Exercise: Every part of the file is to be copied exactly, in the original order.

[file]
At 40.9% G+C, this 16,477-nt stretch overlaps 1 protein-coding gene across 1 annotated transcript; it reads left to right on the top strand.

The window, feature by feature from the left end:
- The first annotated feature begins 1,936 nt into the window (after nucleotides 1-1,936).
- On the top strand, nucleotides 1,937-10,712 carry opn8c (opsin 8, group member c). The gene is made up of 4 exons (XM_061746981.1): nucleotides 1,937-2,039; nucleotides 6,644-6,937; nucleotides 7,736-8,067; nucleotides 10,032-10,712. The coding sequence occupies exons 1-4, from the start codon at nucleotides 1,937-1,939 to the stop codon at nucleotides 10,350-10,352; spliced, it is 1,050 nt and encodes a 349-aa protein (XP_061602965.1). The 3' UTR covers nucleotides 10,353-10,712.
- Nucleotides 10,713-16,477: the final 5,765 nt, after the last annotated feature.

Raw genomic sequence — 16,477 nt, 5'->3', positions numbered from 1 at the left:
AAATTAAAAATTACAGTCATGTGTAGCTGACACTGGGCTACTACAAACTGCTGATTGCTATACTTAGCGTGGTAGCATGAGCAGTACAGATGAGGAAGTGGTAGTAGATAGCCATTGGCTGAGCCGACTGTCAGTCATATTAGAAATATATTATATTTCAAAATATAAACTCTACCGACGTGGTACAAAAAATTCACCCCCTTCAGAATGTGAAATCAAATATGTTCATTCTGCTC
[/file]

At 40.9% G+C, this 16,477-nt stretch overlaps 1 protein-coding gene across 1 annotated transcript; it reads left to right on the top strand.

The window, feature by feature from the left end:
- The first annotated feature begins 1,936 nt into the window (after nucleotides 1-1,936).
- On the top strand, nucleotides 1,937-10,712 carry opn8c (opsin 8, group member c). The gene is made up of 4 exons (XM_061746981.1): nucleotides 1,937-2,039; nucleotides 6,644-6,937; nucleotides 7,736-8,067; nucleotides 10,032-10,712. The coding sequence occupies exons 1-4, from the start codon at nucleotides 1,937-1,939 to the stop codon at nucleotides 10,350-10,352; spliced, it is 1,050 nt and encodes a 349-aa protein (XP_061602965.1). The 3' UTR covers nucleotides 10,353-10,712.
- Nucleotides 10,713-16,477: the final 5,765 nt, after the last annotated feature.

Raw genomic sequence — 16,477 nt, 5'->3', positions numbered from 1 at the left:
AAATTAAAAATTACAGTCATGTGTAGCTGACACTGGGCTACTACAAACTGCTGATTGCTATACTTAGCGTGGTAGCATGAGCAGTACAGATGAGGAAGTGGTAGTAGATAGCCATTGGCTGAGCCGACTGTCAGTCATATTAGAAATATATTATATTTCAAAATATAAACTCTACCGACGTGGTACAAAAAATTCACCCCCTTCAGAATGTGAAATCAAATATGTTCATTCTGCTC